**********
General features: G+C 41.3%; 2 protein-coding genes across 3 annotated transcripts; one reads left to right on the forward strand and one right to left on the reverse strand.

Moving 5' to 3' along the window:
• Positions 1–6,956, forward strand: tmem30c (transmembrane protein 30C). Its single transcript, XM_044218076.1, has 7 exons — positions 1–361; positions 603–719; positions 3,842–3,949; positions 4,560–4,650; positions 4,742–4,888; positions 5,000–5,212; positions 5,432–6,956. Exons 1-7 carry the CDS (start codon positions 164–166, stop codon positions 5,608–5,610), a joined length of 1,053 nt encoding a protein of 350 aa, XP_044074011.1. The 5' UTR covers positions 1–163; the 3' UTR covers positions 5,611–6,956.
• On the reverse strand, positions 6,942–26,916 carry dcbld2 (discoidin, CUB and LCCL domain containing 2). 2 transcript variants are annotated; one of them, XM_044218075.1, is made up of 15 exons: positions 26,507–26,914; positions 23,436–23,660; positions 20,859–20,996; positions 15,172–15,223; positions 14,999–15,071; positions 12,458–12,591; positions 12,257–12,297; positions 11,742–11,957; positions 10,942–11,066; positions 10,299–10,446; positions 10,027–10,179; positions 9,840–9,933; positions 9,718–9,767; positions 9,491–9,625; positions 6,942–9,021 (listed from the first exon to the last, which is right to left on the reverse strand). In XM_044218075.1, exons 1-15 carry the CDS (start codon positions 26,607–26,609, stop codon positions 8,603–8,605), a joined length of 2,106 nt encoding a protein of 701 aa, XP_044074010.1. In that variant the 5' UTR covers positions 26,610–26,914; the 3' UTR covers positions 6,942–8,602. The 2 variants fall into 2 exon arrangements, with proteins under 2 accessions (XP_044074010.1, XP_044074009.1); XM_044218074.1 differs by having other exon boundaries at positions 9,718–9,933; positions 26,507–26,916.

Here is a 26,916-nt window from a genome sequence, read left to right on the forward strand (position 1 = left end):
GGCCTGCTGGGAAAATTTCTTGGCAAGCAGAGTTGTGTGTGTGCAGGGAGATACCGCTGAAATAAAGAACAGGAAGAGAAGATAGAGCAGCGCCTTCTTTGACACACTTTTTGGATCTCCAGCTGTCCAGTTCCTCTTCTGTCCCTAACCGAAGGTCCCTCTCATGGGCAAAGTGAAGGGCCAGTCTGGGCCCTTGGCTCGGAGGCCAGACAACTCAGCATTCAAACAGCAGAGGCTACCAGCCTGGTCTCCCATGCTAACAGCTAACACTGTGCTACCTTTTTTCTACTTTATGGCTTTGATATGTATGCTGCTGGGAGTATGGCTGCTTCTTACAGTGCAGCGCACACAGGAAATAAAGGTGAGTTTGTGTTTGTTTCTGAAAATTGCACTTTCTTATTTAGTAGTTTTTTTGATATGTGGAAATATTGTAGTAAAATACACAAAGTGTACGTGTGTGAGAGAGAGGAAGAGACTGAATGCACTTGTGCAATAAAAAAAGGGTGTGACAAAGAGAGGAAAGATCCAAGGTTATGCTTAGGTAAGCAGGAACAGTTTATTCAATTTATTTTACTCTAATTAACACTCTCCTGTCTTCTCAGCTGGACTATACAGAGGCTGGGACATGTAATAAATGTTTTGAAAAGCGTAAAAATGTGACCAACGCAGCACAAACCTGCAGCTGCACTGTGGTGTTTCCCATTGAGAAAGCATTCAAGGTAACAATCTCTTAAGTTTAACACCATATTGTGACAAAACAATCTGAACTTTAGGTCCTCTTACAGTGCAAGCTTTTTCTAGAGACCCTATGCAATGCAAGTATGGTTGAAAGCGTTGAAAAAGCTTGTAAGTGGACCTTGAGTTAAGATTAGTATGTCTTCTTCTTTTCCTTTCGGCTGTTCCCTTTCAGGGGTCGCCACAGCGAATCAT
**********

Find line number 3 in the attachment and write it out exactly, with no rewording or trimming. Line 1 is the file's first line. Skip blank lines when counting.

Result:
• Positions 1–6,956, forward strand: tmem30c (transmembrane protein 30C). Its single transcript, XM_044218076.1, has 7 exons — positions 1–361; positions 603–719; positions 3,842–3,949; positions 4,560–4,650; positions 4,742–4,888; positions 5,000–5,212; positions 5,432–6,956. Exons 1-7 carry the CDS (start codon positions 164–166, stop codon positions 5,608–5,610), a joined length of 1,053 nt encoding a protein of 350 aa, XP_044074011.1. The 5' UTR covers positions 1–163; the 3' UTR covers positions 5,611–6,956.